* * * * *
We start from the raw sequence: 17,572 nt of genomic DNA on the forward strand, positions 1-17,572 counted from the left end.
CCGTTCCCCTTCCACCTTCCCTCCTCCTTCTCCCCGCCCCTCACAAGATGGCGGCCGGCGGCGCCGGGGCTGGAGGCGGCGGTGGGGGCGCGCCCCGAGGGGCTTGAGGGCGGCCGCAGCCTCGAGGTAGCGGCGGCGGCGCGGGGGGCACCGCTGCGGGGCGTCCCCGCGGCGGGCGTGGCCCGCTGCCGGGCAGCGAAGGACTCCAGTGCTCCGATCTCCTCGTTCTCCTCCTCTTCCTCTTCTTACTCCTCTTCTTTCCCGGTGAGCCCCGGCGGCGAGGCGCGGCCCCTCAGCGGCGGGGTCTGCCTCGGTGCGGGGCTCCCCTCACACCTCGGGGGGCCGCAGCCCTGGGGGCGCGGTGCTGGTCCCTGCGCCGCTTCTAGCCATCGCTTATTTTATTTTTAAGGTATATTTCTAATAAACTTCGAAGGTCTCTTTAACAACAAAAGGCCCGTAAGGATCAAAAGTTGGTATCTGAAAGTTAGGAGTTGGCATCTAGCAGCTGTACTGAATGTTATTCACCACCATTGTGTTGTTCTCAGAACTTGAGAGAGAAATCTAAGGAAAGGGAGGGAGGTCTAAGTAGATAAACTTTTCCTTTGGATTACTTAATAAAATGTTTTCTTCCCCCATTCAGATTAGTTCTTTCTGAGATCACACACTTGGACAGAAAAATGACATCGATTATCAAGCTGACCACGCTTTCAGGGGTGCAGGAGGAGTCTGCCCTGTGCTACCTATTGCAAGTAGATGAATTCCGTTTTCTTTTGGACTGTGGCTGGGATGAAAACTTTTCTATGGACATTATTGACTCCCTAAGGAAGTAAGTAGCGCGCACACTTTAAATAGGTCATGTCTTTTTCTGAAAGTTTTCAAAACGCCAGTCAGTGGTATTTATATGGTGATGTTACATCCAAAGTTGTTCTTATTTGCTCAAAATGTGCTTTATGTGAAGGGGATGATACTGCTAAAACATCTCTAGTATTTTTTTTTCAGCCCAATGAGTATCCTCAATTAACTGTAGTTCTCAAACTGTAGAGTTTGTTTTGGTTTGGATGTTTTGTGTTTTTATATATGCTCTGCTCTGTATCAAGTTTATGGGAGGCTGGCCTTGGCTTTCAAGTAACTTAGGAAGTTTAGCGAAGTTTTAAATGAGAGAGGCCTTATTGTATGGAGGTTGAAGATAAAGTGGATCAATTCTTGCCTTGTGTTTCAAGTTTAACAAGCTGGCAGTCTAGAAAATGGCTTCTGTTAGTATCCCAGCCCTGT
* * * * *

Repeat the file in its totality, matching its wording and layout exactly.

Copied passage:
We start from the raw sequence: 17,572 nt of genomic DNA on the forward strand, positions 1-17,572 counted from the left end.
CCGTTCCCCTTCCACCTTCCCTCCTCCTTCTCCCCGCCCCTCACAAGATGGCGGCCGGCGGCGCCGGGGCTGGAGGCGGCGGTGGGGGCGCGCCCCGAGGGGCTTGAGGGCGGCCGCAGCCTCGAGGTAGCGGCGGCGGCGCGGGGGGCACCGCTGCGGGGCGTCCCCGCGGCGGGCGTGGCCCGCTGCCGGGCAGCGAAGGACTCCAGTGCTCCGATCTCCTCGTTCTCCTCCTCTTCCTCTTCTTACTCCTCTTCTTTCCCGGTGAGCCCCGGCGGCGAGGCGCGGCCCCTCAGCGGCGGGGTCTGCCTCGGTGCGGGGCTCCCCTCACACCTCGGGGGGCCGCAGCCCTGGGGGCGCGGTGCTGGTCCCTGCGCCGCTTCTAGCCATCGCTTATTTTATTTTTAAGGTATATTTCTAATAAACTTCGAAGGTCTCTTTAACAACAAAAGGCCCGTAAGGATCAAAAGTTGGTATCTGAAAGTTAGGAGTTGGCATCTAGCAGCTGTACTGAATGTTATTCACCACCATTGTGTTGTTCTCAGAACTTGAGAGAGAAATCTAAGGAAAGGGAGGGAGGTCTAAGTAGATAAACTTTTCCTTTGGATTACTTAATAAAATGTTTTCTTCCCCCATTCAGATTAGTTCTTTCTGAGATCACACACTTGGACAGAAAAATGACATCGATTATCAAGCTGACCACGCTTTCAGGGGTGCAGGAGGAGTCTGCCCTGTGCTACCTATTGCAAGTAGATGAATTCCGTTTTCTTTTGGACTGTGGCTGGGATGAAAACTTTTCTATGGACATTATTGACTCCCTAAGGAAGTAAGTAGCGCGCACACTTTAAATAGGTCATGTCTTTTTCTGAAAGTTTTCAAAACGCCAGTCAGTGGTATTTATATGGTGATGTTACATCCAAAGTTGTTCTTATTTGCTCAAAATGTGCTTTATGTGAAGGGGATGATACTGCTAAAACATCTCTAGTATTTTTTTTTCAGCCCAATGAGTATCCTCAATTAACTGTAGTTCTCAAACTGTAGAGTTTGTTTTGGTTTGGATGTTTTGTGTTTTTATATATGCTCTGCTCTGTATCAAGTTTATGGGAGGCTGGCCTTGGCTTTCAAGTAACTTAGGAAGTTTAGCGAAGTTTTAAATGAGAGAGGCCTTATTGTATGGAGGTTGAAGATAAAGTGGATCAATTCTTGCCTTGTGTTTCAAGTTTAACAAGCTGGCAGTCTAGAAAATGGCTTCTGTTAGTATCCCAGCCCTGT